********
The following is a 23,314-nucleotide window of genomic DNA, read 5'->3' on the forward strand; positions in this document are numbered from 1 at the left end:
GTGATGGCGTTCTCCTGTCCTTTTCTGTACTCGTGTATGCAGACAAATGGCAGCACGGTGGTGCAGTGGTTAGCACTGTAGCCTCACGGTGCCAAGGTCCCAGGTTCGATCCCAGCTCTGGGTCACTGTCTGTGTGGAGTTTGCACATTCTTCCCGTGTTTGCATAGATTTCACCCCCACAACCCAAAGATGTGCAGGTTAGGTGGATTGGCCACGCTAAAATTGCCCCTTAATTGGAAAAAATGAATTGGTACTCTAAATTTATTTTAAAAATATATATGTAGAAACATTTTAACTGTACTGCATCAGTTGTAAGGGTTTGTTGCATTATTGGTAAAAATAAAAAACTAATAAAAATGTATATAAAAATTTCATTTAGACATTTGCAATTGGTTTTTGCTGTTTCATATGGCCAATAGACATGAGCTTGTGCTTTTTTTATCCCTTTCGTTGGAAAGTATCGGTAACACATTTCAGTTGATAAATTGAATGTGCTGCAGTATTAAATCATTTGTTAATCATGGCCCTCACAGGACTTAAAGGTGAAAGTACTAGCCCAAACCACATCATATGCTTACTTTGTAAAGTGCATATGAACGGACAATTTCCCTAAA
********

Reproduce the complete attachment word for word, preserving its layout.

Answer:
The following is a 23,314-nucleotide window of genomic DNA, read 5'->3' on the forward strand; positions in this document are numbered from 1 at the left end:
GTGATGGCGTTCTCCTGTCCTTTTCTGTACTCGTGTATGCAGACAAATGGCAGCACGGTGGTGCAGTGGTTAGCACTGTAGCCTCACGGTGCCAAGGTCCCAGGTTCGATCCCAGCTCTGGGTCACTGTCTGTGTGGAGTTTGCACATTCTTCCCGTGTTTGCATAGATTTCACCCCCACAACCCAAAGATGTGCAGGTTAGGTGGATTGGCCACGCTAAAATTGCCCCTTAATTGGAAAAAATGAATTGGTACTCTAAATTTATTTTAAAAATATATATGTAGAAACATTTTAACTGTACTGCATCAGTTGTAAGGGTTTGTTGCATTATTGGTAAAAATAAAAAACTAATAAAAATGTATATAAAAATTTCATTTAGACATTTGCAATTGGTTTTTGCTGTTTCATATGGCCAATAGACATGAGCTTGTGCTTTTTTTATCCCTTTCGTTGGAAAGTATCGGTAACACATTTCAGTTGATAAATTGAATGTGCTGCAGTATTAAATCATTTGTTAATCATGGCCCTCACAGGACTTAAAGGTGAAAGTACTAGCCCAAACCACATCATATGCTTACTTTGTAAAGTGCATATGAACGGACAATTTCCCTAAA